Imagine that you are a Type 1 diabetic, meaning your pancreas has never produced insulin. Beyond taking regular insulin injections, there isn’t much in the way of treatment available – but your doctor wants to put you on a medication for Type 2 diabetes, which is a completely different disease. It may be something like Actos, or Invokana, neither of which are indicated for Type 1. Alternatively, your doctor may be trying to convince you to take something “off-label,” meaning the medication in question is being prescribed to treat something for which it is not approved (for example, prescribing Celebrex – an anti-inflammatory used by arthritis patients – for treating non-cancerous tumors). Is it possible that your doctor has been given a financial incentive by the drug maker to prescribe such medications?
While this is not necessarily the case (a licensed physician may legally prescribe any drug for off-label use if, in his or her professional opinion, it will benefit the patient), there is a way to find out. A government website, known as Open Payments, enables anyone to enter the name of their physician and quickly find out if they have been paid or received other compensation by a drug company, the identity of the drug company, and how much. It is also possible to search drug makers by name in order to learn how much they have paid out to physicians (you’ll need to know where the company’s headquarters is located).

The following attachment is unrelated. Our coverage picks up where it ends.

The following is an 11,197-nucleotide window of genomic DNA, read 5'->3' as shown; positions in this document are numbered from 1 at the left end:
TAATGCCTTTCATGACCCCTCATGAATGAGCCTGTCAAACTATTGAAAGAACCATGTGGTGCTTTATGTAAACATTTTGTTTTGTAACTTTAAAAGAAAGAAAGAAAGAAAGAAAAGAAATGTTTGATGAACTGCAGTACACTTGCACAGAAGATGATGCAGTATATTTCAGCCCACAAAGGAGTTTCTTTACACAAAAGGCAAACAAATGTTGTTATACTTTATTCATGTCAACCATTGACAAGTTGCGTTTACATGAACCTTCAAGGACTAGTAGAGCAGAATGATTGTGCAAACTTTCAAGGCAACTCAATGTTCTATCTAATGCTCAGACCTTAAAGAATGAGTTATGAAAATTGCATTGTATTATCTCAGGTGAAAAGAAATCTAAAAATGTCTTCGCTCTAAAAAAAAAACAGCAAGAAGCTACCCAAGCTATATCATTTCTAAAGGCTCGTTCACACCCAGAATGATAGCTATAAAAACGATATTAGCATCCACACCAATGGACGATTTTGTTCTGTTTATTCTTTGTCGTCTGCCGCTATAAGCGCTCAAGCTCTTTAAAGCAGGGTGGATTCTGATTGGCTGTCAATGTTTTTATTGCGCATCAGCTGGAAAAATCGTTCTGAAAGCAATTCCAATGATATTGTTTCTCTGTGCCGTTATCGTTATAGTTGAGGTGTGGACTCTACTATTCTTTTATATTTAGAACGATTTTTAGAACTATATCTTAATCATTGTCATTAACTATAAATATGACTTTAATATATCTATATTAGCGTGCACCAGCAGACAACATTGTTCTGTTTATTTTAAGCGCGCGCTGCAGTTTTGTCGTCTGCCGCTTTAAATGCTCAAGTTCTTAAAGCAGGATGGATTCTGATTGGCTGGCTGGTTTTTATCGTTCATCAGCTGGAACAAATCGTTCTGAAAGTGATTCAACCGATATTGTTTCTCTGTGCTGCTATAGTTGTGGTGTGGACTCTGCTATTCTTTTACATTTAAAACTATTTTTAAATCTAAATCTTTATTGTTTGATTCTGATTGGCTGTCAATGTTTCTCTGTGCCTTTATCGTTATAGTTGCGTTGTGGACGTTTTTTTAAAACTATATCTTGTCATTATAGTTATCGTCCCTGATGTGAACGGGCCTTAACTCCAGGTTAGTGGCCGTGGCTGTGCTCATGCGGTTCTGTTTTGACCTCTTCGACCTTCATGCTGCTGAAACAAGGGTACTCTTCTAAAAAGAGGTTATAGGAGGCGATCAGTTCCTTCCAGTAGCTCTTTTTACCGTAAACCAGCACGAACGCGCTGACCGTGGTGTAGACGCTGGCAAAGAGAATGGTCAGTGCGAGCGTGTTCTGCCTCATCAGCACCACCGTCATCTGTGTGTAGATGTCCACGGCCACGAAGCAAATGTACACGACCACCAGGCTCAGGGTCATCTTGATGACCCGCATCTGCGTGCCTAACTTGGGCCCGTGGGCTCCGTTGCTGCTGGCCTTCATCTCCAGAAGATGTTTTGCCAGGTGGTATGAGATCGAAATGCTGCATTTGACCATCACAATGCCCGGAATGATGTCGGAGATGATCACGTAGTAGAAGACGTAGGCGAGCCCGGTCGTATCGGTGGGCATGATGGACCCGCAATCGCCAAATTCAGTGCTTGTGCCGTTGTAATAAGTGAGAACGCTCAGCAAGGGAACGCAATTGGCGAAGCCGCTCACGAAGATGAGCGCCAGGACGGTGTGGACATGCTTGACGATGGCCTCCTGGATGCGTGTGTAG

These days, considering the behavior of Big Pharma, it’s easy to assume that these payments represent bribes and kickbacks. While this certainly does happen, it should be kept in mind that this is not necessarily the case. In most cases, these amounts simply represent the cost of doing business. Most of the time, it involves sending sales representatives out to meet with physicians over lunch. Drug companies also frequently hire physicians for consulting purposes in order to get information about how the drug is working under “real world” conditions, or to get medical recommendations from a professional who is actually treating patients.
It should also be kept in mind that there are (for now) laws in place, making it illegal for drug companies to give “gifts of substantial value.” While some pharmaceutical companies manage to skirt the law in this respect, it is actually rare for a drug maker to get away with it. The Open Payments website, maintained by the Department of Health and Human Services, exists primarily for the sake of transparency. If you are a patient and have reason to suspect that your doctor is receiving financial incentives to prescribe a particular medication, the best course of action is to research the matter further and discuss your concerns with your health care provider.